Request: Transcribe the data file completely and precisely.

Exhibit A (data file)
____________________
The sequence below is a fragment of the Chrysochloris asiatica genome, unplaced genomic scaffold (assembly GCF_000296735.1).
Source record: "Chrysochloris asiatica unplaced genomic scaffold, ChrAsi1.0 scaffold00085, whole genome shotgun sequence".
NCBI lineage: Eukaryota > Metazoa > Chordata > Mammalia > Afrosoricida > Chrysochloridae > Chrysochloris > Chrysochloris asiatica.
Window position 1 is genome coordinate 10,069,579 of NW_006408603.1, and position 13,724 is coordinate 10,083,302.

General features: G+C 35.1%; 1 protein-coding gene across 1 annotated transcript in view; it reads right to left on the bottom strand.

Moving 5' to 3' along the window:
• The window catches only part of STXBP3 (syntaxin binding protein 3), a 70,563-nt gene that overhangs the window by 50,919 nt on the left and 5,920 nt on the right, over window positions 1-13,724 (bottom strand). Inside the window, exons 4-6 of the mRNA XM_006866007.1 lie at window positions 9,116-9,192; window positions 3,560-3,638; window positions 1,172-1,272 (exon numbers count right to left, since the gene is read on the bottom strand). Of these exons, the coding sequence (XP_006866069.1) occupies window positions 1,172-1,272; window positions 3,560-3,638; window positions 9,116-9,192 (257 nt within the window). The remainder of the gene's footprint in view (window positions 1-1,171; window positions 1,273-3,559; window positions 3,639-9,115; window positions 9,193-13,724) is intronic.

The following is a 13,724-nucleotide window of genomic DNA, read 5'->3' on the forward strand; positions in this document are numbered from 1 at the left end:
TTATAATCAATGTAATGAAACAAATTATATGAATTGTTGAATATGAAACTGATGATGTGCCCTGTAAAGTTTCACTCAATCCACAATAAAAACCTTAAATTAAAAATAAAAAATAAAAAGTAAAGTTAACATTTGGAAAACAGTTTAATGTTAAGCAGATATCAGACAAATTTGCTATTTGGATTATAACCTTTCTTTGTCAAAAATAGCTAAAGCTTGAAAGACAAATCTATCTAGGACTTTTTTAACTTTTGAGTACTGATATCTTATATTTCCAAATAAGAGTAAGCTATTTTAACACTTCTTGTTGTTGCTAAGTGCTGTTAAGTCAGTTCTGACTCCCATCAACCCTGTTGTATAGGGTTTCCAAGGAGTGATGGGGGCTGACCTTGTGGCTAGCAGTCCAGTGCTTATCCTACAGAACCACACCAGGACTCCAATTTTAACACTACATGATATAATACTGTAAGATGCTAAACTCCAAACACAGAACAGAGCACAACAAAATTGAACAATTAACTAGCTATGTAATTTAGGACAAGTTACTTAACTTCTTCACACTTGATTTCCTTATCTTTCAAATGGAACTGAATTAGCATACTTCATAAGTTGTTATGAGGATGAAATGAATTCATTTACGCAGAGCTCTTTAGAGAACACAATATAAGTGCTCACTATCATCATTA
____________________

The sequence below is a fragment of the Chrysochloris asiatica genome, unplaced genomic scaffold (assembly GCF_000296735.1).
Source record: "Chrysochloris asiatica unplaced genomic scaffold, ChrAsi1.0 scaffold00085, whole genome shotgun sequence".
NCBI lineage: Eukaryota > Metazoa > Chordata > Mammalia > Afrosoricida > Chrysochloridae > Chrysochloris > Chrysochloris asiatica.
Window position 1 is genome coordinate 10,069,579 of NW_006408603.1, and position 13,724 is coordinate 10,083,302.

General features: G+C 35.1%; 1 protein-coding gene across 1 annotated transcript in view; it reads right to left on the bottom strand.

Moving 5' to 3' along the window:
• The window catches only part of STXBP3 (syntaxin binding protein 3), a 70,563-nt gene that overhangs the window by 50,919 nt on the left and 5,920 nt on the right, over window positions 1-13,724 (bottom strand). Inside the window, exons 4-6 of the mRNA XM_006866007.1 lie at window positions 9,116-9,192; window positions 3,560-3,638; window positions 1,172-1,272 (exon numbers count right to left, since the gene is read on the bottom strand). Of these exons, the coding sequence (XP_006866069.1) occupies window positions 1,172-1,272; window positions 3,560-3,638; window positions 9,116-9,192 (257 nt within the window). The remainder of the gene's footprint in view (window positions 1-1,171; window positions 1,273-3,559; window positions 3,639-9,115; window positions 9,193-13,724) is intronic.

The following is a 13,724-nucleotide window of genomic DNA, read 5'->3' on the forward strand; positions in this document are numbered from 1 at the left end:
TTATAATCAATGTAATGAAACAAATTATATGAATTGTTGAATATGAAACTGATGATGTGCCCTGTAAAGTTTCACTCAATCCACAATAAAAACCTTAAATTAAAAATAAAAAATAAAAAGTAAAGTTAACATTTGGAAAACAGTTTAATGTTAAGCAGATATCAGACAAATTTGCTATTTGGATTATAACCTTTCTTTGTCAAAAATAGCTAAAGCTTGAAAGACAAATCTATCTAGGACTTTTTTAACTTTTGAGTACTGATATCTTATATTTCCAAATAAGAGTAAGCTATTTTAACACTTCTTGTTGTTGCTAAGTGCTGTTAAGTCAGTTCTGACTCCCATCAACCCTGTTGTATAGGGTTTCCAAGGAGTGATGGGGGCTGACCTTGTGGCTAGCAGTCCAGTGCTTATCCTACAGAACCACACCAGGACTCCAATTTTAACACTACATGATATAATACTGTAAGATGCTAAACTCCAAACACAGAACAGAGCACAACAAAATTGAACAATTAACTAGCTATGTAATTTAGGACAAGTTACTTAACTTCTTCACACTTGATTTCCTTATCTTTCAAATGGAACTGAATTAGCATACTTCATAAGTTGTTATGAGGATGAAATGAATTCATTTACGCAGAGCTCTTTAGAGAACACAATATAAGTGCTCACTATCATCATTA